Follow by Email

Tuesday, November 9, 2010

Just War and the Fight Against Terrorism

The just-war tradition is guided by the goal of a just peace, which is the belief that at war's end the offending country’s social, political, economic and ecological conditions will be such that its citizens, both individually and in their common life together, are able to flourish (eudaimonia), to live lives that are meaningful and dignified (Allman and Winwright, After the Smoke Clears). The three sets of criteria of the just war tradition reflect this goal of a just peace. The first set (jus ad bellum -- justice at the time of war) places considerable restrictions on the moral ability of authorities to wage war because the tradition recognizes that the horrors that war can unleash are often difficult for a country and its people to recover from. The second set (jus in bello -- justice during war) place restraints on how wars are fought in order to minimize the damage that is done. For instance, the criterion of proportionality seeks to insure that no unnecessary destruction takes place, while the criterion of non-combatant immunity (i.e., civilians can't be deliberatively targeted or killed) recognizes that a country’s citizens need to be spared as much as possible from the ravages of war if they are to flourish after the fighting has stopped. Finally, the third set of criteria (jus post bellum -- justice after war) explicitly concerns itself with the restoration of the country to wholeness such that its citizens are able to live lives are worth living.

Because the just war tradition developed with conventional warfare in mind, it is legitimate to ask how (and if) it should be applied to the fight against terrorism, a fight that is often fought using unconventional or irregular means. I believe that the answer is that it should because the goal of a just peace is one worth fighting for but only if it is fought for justly. In particular, the principle of non-combatant immunity should loom large in how the problem of terrorism is tackled. How we can apply this principle to the fight against terrorism can be illustrated when considering the practice of targeted killing, a practice that the Israelis made famous (Walzer, Thinking Politically, p. 274). An obvious objection to the practice is that it is no different from assassination and thus prohibited by the just war tradition. That, however, is not true. The just war tradition only prohibits the killing of political leaders on the assumption that at war's end, a peace agreement will need to be hammered out with such leaders. It does not rule out the killing military personnel or enemy combatants, which the terrorists clearly are (Walzer, Thinking Politically, pp. 274-275). Thus, on the face of it, it appears that the practice is permitted by the tradition since, by definition, the practice of targeted killing seeks to avoid the killing of non-combatants.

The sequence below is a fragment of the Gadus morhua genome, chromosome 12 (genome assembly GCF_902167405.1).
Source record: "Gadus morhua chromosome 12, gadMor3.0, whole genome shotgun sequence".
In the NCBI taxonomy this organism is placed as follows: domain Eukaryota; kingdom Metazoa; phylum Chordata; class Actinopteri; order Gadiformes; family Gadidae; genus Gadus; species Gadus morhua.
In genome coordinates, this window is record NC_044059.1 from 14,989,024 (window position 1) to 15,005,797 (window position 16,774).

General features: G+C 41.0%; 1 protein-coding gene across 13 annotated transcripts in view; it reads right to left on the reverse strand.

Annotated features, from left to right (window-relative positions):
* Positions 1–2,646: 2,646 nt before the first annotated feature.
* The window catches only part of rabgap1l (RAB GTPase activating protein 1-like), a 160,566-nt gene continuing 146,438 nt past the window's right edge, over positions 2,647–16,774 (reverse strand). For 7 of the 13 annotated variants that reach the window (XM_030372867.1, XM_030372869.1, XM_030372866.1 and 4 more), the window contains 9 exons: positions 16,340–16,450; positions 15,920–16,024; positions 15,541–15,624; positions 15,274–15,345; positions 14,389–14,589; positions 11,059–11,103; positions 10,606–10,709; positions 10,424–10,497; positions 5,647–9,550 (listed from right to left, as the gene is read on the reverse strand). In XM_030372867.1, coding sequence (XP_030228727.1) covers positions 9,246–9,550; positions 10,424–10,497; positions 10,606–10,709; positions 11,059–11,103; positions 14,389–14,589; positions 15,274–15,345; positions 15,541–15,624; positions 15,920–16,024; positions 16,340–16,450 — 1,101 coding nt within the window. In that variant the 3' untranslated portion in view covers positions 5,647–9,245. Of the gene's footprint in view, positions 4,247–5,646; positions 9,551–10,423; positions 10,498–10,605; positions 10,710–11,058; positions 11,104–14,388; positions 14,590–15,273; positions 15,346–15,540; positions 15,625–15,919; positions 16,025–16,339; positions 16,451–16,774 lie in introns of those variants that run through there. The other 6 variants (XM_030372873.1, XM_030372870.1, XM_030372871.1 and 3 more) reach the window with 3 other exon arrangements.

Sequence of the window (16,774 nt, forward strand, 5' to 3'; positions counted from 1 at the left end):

That said, it cannot be stressed enough that the authorities need to take extra care in making their targeting decisions (Walzer, Thinking Politically, p. 275). This, however, can be quite difficult since terrorists often seek to blend in with the crowd, making detection more difficult and the loss of innocent life more likely, which is why we have to be as sure as we can that we can hit targeted persons without killing innocent people who are nearby:

Here I think we have to adopt standards that are closer to Philadelphia than Afghanistan. In a war zone, collateral damage cannot be avoided; it can only be minimized. The hard question in war is what degree of risk we are willing to accept for our own soldiers in order to reduce the risks we impose on enemy civilians. Bur when the police are chasing criminals in a zone of peace, we rightly give them no latitude for collateral damage. In the strongest sense, they must intend not to injure civilians--even if that makes their operation more difficult... That seems to me roughly the the right rule for people planning targeted killings... They can't avoid imposing some degree of risk on innocent people, and the risks will certainly be greater than those imposed by police in a city at peace, but we must insist on a strenuous effort to minimize the risks” (Walzer, Thinking Politically, p. 276).
 Targeted killing is not the only option, however, and it may not be the most desirable one. Research has shown that terrorist networks are remarkably resilient and often are able to recover quite quickly after a key leader has been eliminated. Moreover, terrorist groups generally suffer more "damage" if one of their members is captured or (better yet) defects. Defection, in particular, can shut a terrorist group's operations down for weeks or months because the group doesn’t know what information has been passed to the authorities (Eli Berman, Radical, Religious and Violent). Of course, getting someone to defect is easier said than done, but reconciliation and amnesty programs in Indonesia and Singapore have met with some success. Other evidence suggests that policies aimed at eliminating the structural conditions that help give rise to terrorist groups in the first place (e.g., building alternative schools, improving economic conditions, eliminating ungoverned spaces) can all be effective in reducing the prevalence of terrorism as well.

Most likely no single strategy, by itself, will do the trick. Instead, we will need a combination of them. Moreover, these alternative (and non-lethal) strategies, however, require an acknowledgement on our part that the fight against terrorism is ultimately a long one, which given our tendency to be an impatient people, makes adhering to the principles of the just war tradition all that more difficult. Nevertheless, if a just peace is our goal, if we want to help create a world where individuals are free to flourish, then I don't see where we have much of a choice.

No comments:

Post a Comment